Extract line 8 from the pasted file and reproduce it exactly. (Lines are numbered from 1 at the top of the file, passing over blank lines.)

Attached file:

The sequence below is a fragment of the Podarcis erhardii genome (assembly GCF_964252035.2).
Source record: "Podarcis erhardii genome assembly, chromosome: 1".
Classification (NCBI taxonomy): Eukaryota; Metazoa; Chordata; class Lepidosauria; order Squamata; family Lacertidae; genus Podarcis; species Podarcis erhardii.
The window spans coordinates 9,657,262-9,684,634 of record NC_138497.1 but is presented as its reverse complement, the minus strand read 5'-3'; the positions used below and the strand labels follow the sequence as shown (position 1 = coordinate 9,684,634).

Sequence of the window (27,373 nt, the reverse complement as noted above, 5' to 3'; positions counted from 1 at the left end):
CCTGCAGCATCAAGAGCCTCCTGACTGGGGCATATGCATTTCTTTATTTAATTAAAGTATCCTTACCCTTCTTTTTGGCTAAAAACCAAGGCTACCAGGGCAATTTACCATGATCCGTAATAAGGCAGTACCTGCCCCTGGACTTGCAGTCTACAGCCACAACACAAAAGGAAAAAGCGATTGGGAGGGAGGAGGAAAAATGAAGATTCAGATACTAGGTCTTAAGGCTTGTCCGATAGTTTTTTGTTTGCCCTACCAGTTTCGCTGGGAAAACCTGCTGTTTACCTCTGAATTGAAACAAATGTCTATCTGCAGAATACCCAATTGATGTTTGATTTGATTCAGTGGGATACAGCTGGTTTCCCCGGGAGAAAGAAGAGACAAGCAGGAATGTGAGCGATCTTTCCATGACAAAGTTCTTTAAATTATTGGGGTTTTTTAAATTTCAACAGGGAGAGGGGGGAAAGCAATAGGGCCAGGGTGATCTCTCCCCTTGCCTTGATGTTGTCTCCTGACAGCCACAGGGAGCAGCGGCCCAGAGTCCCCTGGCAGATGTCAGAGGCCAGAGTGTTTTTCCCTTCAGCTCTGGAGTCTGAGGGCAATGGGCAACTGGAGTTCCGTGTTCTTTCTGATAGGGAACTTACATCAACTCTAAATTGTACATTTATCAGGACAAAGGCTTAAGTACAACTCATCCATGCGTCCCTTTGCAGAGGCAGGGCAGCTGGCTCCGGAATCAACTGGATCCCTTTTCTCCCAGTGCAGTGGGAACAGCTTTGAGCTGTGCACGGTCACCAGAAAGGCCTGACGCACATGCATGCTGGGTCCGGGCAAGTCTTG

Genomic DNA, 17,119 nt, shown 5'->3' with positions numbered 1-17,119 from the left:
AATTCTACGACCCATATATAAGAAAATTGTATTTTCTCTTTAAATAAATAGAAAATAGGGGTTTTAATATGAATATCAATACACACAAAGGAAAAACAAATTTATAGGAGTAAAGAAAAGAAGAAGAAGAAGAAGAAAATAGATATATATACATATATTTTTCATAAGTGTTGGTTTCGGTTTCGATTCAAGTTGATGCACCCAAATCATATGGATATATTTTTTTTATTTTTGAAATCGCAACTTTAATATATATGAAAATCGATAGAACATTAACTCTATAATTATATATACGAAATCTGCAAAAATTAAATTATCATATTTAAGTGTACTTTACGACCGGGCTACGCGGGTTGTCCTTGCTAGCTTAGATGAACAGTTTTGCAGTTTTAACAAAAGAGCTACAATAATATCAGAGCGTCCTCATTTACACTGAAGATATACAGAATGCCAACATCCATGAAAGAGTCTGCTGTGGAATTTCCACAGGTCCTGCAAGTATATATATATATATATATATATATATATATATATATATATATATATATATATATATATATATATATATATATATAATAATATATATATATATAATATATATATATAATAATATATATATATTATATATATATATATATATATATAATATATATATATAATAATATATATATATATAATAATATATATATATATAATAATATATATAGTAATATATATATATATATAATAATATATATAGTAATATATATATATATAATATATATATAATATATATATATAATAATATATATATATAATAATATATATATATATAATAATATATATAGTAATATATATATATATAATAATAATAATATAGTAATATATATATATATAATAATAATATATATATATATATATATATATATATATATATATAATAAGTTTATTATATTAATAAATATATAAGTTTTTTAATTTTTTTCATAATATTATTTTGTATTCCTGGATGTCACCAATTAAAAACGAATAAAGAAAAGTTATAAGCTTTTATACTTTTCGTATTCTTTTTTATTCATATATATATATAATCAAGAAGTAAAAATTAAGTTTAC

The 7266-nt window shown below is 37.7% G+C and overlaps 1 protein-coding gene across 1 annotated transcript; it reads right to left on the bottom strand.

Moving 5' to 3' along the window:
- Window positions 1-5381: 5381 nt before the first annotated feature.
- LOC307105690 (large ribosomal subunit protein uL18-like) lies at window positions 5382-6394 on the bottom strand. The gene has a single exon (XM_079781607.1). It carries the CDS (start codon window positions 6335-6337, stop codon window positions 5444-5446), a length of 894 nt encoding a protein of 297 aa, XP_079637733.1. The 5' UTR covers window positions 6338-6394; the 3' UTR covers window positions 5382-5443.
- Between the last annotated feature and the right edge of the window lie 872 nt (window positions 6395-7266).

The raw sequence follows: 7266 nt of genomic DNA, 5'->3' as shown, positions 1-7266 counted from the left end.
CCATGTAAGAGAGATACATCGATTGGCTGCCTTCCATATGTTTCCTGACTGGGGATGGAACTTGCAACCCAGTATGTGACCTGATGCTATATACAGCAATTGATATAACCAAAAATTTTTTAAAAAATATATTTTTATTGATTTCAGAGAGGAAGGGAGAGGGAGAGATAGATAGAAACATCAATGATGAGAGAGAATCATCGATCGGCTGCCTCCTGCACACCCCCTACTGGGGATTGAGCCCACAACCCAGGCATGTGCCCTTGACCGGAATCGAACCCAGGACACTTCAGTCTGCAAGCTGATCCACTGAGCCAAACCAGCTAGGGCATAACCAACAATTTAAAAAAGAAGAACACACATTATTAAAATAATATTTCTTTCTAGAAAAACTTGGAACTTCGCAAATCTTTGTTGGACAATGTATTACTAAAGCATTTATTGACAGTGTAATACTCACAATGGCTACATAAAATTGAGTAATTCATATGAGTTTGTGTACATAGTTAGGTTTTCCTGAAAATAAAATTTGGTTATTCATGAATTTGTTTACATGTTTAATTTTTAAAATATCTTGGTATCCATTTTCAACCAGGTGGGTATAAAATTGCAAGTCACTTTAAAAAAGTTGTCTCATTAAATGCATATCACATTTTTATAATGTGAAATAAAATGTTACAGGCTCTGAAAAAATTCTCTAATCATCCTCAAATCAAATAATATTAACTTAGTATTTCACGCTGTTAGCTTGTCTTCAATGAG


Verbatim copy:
AATTCTACGACCCATATATAAGAAAATTGTATTTTCTCTTTAAATAAATAGAAAATAGGGGTTTTAATATGAATATCAATACACACAAAGGAAAAACAAATTTATAGGAGTAAAGAAAAGAAGAAGAAGAAGAAGAAAATAGATATATATACATATATTTTTCATAAGTGTTGGTTTCGGTTTCGATTCAAGTTGATGCACCCAAATCATATGGATATATTTTTTTTATTTTTGAAATCGCAACTTTAATATATATGAAAATCGATAGAACATTAACTCTATAATTATATATACGAAATCTGCAAAAATTAAATTATCATATTTAAGTGTACTTTACGACCGGGCTACGCGGGTTGTCCTTGCTAGCTTAGATGAACAGTTTTGCAGTTTTAACAAAAGAGCTACAATAATATCAGAGCGTCCTCATTTACACTGAAGATATACAGAATGCCAACATCCATGAAAGAGTCTGCTGTGGAATTTCCACAGGTCCTGCAAGTATATATATATATATATATATATATATATATATATATATATATATATATATATATATATATATATATATATATATAATAATATATATATATATAATATATATATATAATAATATATATATATTATATATATATATATATATATATAATATATATATATAATAATATATATATATATAATAATATATATATATATAATAATATATATAGTAATATATATATATATATAATAATATATATAGTAATATATATATATATAATATATATATAATATATATATATAATAATATATATATATAATAATATATATATATATAATAATATATATAGTAATATATATATATATAATAATAATAATATAGTAATATATATATATATAATAATAATATATATATATATATATATATATATATATATATATAATAAGTTTATTATATTAATAAATATATAAGTTTTTTAATTTTTTTCATAATATTATTTTGTATTCCTGGATGTCACCAATTAAAAACGAATAAAGAAAAGTTATAAGCTTTTATACTTTTCGTATTCTTTTTTATTCATATATATATATAATCAAGAAGTAAAAATTAAGTTTAC